Dianne Ashton on Thanksgivukkah and what’s new with Hanukkah:
Forty years ago in books and in groups, women were documenting, prodding, and examining their world, their status, and their lot as they entered the workforce with gusto, weighing personal versus professional costs and duties. In 1973, as the movement came into full swing, women very seriously asked provocative questions in print and in consciousness-raising groups.
Then Sadie Shapiro came along.
Read more about this month’s staff picks here.
"Last weekend I ran the ING New York City Marathon, which was an amazing experience—essentially, a 26.2-mile long party celebrating running, community, and Gatorade. Running the marathon was a real “bucket-list” check-off for me, and the culmination (though certainly not the conclusion) of a love affair with running that began for me when I was 10 or 11, in the Jewish day school I attended in Northern Virginia."
Why Do Only White People Get Abducted by Aliens? author Ilana Garon explores her love of running, Jewish identity, and PE teachers.
These two bright young things just won $100,000 and $25,000 for their outstanding contributions to Jewish literature! Read more about them and the prize here.
We know, it seems far too early to be planning for Chanukah. For all the “Thanksgivingukkah” frenzy that’s been about since the start of autumn, the calendric propinquity between now and those eight oil-saturated nights still hasn’t really sunk in. But guess what? It’s already Kislev. That’s right, Chanukah is only a few weeks away. Ready or not, it’s time to rev up that festive mood you usually store for another month into the Gregorian year. So place your jelly-filled order to the bakery, stock up on potatoes, start scraping the remnants of last year’s candles off the chanukkiot from the plastic storage bin in your basement, and make some space on your bookshelves for eight nights of reading.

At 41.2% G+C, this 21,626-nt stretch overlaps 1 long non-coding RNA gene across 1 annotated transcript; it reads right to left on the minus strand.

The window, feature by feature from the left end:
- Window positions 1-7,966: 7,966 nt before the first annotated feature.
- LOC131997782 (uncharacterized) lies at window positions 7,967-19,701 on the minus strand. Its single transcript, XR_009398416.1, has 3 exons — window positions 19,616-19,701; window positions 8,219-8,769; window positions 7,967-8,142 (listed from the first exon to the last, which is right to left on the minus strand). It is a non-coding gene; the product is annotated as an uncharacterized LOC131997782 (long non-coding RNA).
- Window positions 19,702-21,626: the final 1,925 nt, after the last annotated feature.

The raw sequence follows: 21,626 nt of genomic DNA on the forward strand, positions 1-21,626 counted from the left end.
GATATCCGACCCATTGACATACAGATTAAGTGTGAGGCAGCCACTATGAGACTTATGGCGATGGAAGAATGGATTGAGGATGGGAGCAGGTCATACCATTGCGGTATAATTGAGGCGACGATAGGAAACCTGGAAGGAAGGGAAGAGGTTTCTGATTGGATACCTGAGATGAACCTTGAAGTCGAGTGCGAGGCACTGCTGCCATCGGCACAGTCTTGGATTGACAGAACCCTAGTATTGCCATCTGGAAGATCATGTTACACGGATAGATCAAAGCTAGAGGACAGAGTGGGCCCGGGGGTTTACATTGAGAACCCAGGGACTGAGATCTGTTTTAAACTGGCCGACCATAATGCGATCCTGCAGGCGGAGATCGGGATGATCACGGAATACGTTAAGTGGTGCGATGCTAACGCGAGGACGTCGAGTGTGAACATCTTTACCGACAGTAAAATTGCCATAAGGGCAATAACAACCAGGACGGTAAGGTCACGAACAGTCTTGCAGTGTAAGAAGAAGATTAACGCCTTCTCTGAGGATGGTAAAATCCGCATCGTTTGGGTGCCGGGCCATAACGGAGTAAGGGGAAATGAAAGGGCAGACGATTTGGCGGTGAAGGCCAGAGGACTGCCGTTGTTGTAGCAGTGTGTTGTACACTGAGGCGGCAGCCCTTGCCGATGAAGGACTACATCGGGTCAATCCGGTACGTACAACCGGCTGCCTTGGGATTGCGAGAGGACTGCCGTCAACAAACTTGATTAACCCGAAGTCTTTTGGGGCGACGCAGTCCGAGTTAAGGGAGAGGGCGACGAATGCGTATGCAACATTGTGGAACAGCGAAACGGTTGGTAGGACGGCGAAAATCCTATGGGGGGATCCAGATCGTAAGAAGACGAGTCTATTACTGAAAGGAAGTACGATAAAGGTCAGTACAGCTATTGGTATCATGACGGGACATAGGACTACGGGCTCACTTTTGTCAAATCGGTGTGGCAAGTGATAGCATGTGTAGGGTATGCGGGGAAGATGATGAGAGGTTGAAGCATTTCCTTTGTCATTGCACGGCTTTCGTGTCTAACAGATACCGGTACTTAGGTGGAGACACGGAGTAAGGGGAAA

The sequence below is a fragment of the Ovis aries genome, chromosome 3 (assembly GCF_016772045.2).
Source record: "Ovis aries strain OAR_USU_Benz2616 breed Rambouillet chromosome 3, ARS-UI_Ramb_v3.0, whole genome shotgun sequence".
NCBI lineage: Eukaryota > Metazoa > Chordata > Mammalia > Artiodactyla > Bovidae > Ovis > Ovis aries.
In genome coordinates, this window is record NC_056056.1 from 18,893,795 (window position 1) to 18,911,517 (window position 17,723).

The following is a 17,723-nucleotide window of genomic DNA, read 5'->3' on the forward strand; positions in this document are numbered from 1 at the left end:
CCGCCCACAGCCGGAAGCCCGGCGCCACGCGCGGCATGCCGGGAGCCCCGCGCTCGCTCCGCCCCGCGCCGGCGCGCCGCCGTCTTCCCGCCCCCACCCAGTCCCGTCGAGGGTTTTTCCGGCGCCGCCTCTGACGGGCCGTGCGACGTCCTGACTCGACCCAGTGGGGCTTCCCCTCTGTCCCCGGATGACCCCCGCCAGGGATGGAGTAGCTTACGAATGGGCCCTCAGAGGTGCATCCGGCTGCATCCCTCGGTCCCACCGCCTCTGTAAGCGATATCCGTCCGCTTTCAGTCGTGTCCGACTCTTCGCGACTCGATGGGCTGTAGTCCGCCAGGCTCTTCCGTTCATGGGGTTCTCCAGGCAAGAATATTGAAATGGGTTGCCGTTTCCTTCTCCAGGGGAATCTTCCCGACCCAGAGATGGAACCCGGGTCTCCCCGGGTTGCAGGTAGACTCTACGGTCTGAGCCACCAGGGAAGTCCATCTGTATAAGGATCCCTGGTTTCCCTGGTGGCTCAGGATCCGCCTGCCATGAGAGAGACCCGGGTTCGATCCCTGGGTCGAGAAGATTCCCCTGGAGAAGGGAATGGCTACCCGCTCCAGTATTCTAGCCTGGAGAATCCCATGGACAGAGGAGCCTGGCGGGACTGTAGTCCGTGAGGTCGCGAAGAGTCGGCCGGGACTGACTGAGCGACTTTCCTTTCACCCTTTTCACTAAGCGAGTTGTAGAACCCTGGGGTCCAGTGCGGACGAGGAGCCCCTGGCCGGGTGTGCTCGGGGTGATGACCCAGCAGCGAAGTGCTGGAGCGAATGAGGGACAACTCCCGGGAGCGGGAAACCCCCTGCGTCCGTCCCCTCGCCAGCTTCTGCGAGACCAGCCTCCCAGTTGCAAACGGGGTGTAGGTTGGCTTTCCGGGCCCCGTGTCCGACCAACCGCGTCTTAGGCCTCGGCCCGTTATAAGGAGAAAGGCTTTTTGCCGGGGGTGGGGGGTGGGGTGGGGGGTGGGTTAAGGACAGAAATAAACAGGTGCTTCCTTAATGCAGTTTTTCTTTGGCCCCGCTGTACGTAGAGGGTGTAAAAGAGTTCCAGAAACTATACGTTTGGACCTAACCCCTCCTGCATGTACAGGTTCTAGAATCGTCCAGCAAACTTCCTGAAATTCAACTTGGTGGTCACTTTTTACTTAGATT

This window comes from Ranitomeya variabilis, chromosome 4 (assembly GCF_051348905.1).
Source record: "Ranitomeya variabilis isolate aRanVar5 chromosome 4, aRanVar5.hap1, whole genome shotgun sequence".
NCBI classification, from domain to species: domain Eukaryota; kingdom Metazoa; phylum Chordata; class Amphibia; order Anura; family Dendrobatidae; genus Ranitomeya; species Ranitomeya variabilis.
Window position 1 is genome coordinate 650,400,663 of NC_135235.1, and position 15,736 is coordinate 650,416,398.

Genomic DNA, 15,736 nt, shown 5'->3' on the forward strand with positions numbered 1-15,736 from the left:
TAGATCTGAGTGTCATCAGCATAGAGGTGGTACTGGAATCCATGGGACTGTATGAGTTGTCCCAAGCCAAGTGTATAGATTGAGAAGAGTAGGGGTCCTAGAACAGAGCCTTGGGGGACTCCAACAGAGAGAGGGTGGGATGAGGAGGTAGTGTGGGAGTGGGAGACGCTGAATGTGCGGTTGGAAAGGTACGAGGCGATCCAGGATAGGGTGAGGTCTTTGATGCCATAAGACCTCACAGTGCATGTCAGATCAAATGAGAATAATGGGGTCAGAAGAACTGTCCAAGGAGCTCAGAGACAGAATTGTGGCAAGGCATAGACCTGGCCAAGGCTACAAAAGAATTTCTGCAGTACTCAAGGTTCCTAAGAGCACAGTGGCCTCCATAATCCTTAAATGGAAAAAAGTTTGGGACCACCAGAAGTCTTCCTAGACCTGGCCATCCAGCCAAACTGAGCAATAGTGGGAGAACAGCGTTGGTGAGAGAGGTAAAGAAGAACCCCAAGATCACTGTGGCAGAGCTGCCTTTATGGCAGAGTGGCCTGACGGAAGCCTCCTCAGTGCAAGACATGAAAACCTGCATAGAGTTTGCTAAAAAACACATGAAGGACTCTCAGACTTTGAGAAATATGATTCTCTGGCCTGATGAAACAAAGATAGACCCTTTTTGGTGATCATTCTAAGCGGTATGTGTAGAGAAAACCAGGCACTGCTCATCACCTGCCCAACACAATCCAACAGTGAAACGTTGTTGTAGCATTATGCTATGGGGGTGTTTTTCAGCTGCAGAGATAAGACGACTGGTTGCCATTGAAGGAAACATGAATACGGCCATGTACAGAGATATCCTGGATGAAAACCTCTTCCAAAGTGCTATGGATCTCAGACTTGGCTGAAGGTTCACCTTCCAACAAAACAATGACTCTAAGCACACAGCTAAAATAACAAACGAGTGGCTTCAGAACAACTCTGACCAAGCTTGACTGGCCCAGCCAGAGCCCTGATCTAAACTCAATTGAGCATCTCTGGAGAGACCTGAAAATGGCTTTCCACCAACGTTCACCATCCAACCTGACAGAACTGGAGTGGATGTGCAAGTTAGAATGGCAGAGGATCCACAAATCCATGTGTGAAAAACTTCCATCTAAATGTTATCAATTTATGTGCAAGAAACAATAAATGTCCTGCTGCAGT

Bikkur cholim, visiting the sick, is one of the mitzvot which, according to our tradition, is a way of emulating God. It is by no means an easy mitzvah to fulfill. Visiting or emotionally supporting a seriously ill person opens a world of possibilities in terms of helping the healing process. As Letty Cottin Pogrebin points out, however, it also opens a world of possibilities in terms of doing or saying the wrong thing.
I’ve had the privilege of interviewing a number of writers in the past few years; Shimon Adaf is easily one of the most versatile, brilliant and fascinating I have spoken to and whose work I’ve read. English speaking readers are fortunate that they are now able to access Sunburnt Faces, the work that so excited the Sapir Prize committee, Israel’s largest literary prize, which Adaf won in February 2013. A conversation with him can range from how he created a blog for his protagonist and wrote it in her own voice to help him develop the character, to how he gets literary inspiration from Song of Songs Rabbah as well as American music.
In radio and newspaper interviews I’ve done recently, a singular question has been asked more than any other: if your wife was the one injured in a terrorist attack, why are you the one telling your story?
Today on the Visiting Scribe, David Harris-Gershon writes about how his memoir convinced the New York Post to advocate for Israel’s destruction: http://bit.ly/17DdsRK